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UKStoopsTroops | IG[/caption]
After a sluggish start to practice, the Cats cleaned it up on offense and got after it. It's their first two a day, so you can expect some inconsistency, but Stoops still seemed pretty pleased. "We've gotta do the little things, so the big things aren't so big," Stoops said. As the days get longer, being disciplined becomes more important.
When One Person Drops a Pass, Everybody Drops a Pass
At all levels of football, a dropped pass by a wide receiver usually means ten push-ups. Juice doesn't drop too many passes, but if somebody else has to do ten push-ups, he (and many others) join in. It shows leadership, and creates a sense of community and inclusiveness. Stoops also mentioned that Juice once again made a couple of great plays, and noted that Dorian Baker is getting much closer to being game ready after offseason knee surgery.
What Matt Elam Does Best
From D.J. Eliot:
"Matt does a really good job on pass plays of pushing the pocket. Defensive linemen are very valuable, some of the most valuable players on your team, but they may not make a lot of plays. It's not the plays that they make, it's the plays that they take away that are so important. On a pass down, to be able to push the pocket and put the offensive lineman in the quarterback's lap and alter his throw because he doesn't have a [passing] lane. That may not be recognized by the common spectator, but it sure is valued by the coaches because it determines wins and losses."
Another note on the defensive line, Melvin Lewis has not disappointed as the leader of the group. Leading by example is the mantra of this group that is less vocal than in years past. Regie Meant and Farrington Huguenin are very similar; they aren't the most vocal, but they have a tenacity about them that has pushed them to the top of the pack.
Ryan Flannigan got 'Dinged Up'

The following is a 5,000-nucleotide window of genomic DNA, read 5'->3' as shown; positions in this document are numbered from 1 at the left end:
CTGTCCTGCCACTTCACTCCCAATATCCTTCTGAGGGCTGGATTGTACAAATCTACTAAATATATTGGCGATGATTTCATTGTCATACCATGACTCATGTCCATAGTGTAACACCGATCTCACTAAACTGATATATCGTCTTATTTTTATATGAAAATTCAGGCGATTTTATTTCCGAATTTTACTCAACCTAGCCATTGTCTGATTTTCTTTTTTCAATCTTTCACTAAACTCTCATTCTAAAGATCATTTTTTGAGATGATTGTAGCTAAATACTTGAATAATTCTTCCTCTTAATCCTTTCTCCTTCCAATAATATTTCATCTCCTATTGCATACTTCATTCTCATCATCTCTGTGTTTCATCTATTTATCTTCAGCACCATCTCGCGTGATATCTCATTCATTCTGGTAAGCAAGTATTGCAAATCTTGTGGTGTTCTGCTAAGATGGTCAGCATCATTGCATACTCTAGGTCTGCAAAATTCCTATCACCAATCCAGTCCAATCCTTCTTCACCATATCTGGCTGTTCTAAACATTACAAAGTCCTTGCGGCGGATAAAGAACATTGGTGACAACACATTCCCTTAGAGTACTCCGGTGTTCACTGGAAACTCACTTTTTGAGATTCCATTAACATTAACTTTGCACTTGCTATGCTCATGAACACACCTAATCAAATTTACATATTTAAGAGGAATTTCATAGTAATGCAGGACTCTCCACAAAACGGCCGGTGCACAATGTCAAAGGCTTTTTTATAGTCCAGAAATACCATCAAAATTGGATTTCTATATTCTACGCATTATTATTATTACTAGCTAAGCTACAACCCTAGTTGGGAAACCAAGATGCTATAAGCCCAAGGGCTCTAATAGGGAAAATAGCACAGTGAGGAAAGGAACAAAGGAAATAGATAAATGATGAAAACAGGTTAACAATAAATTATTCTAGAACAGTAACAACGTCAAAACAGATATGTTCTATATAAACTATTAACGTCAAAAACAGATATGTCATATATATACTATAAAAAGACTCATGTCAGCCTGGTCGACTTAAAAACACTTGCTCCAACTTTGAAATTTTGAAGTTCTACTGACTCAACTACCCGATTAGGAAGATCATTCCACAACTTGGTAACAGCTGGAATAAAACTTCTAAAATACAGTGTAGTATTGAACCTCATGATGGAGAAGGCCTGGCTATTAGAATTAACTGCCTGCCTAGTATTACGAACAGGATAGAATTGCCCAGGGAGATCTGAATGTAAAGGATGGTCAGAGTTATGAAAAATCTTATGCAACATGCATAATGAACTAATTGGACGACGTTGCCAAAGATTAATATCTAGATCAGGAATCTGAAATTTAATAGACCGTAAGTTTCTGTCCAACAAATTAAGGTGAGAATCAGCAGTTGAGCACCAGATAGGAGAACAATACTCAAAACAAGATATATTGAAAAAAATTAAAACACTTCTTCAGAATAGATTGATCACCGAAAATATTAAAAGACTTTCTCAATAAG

Another minor setback from a physical practice, but like many others his status is day-to-day.
"They pick their spots..."
Tempo was preached early and often when Neal Brown first arrived on campus with Mark Stoops. You don't hear about it as much, but that doesn't mean they aren't working on it. Instead of going fast during every snap, Dawson keeps the defense guessing by using the hurry-up irregularly. Stoops likes it because it doesn't overwork his players, and it improves the quality of practice by allowing his players to be more technical, instead of rushing through as many reps as possible.
Kendall Randolph is a Young Leader for the Freshmen
The cornerback position has seen an influx of young talent this year. With about eight guys vying for the two positions, it's become very competitive. Randolph played primarily nickel and dime last year, but now he is also in the mix. With that, comes the responsibility of guiding the young players through the tricks of the trade, "Techniques, strategies within the scheme, what they need to look for. I try to help all of them the best that I can, whether it's in the film room or if they're on the field. If they're visual learners, if they need to see it on film, I just try to stay close to them at all times."
To read more into the intense position, tonight I have 1,000 words on the progression of the young freshmen that will make an impact in the secondary this Fall.
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C.J. Conrad collides with Jordan Jones in individual drills. (UKStoopsTroops | IG)[/caption]